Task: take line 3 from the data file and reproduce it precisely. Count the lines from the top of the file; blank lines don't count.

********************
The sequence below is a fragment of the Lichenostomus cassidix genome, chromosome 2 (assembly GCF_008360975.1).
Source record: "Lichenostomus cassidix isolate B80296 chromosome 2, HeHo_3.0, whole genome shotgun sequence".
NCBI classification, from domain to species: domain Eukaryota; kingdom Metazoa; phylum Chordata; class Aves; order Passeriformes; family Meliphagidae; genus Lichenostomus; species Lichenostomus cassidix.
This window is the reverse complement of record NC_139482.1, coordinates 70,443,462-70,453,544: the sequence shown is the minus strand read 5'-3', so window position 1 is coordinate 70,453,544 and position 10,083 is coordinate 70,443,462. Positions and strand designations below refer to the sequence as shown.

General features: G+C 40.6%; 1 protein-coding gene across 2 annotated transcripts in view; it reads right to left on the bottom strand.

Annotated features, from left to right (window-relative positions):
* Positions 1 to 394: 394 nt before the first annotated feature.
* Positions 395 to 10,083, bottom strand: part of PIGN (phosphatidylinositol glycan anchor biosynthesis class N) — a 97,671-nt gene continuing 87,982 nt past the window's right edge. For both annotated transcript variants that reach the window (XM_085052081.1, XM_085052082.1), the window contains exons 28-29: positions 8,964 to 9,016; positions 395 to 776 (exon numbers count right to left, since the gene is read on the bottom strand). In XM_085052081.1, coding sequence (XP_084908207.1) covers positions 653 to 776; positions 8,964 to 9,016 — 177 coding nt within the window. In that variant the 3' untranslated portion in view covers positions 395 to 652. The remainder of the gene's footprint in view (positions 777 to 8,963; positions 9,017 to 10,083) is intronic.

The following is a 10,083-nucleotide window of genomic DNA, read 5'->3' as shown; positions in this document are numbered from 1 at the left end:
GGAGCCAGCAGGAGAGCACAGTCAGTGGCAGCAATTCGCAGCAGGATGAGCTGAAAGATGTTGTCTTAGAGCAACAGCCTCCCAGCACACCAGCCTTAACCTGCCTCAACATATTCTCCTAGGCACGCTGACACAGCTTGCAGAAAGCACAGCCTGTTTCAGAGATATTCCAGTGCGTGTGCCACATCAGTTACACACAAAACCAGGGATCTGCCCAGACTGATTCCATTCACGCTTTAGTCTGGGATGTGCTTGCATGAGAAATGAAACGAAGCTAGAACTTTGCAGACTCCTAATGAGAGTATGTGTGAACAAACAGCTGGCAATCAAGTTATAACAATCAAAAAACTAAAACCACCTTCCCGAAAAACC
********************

NCBI classification, from domain to species: domain Eukaryota; kingdom Metazoa; phylum Chordata; class Aves; order Passeriformes; family Meliphagidae; genus Lichenostomus; species Lichenostomus cassidix.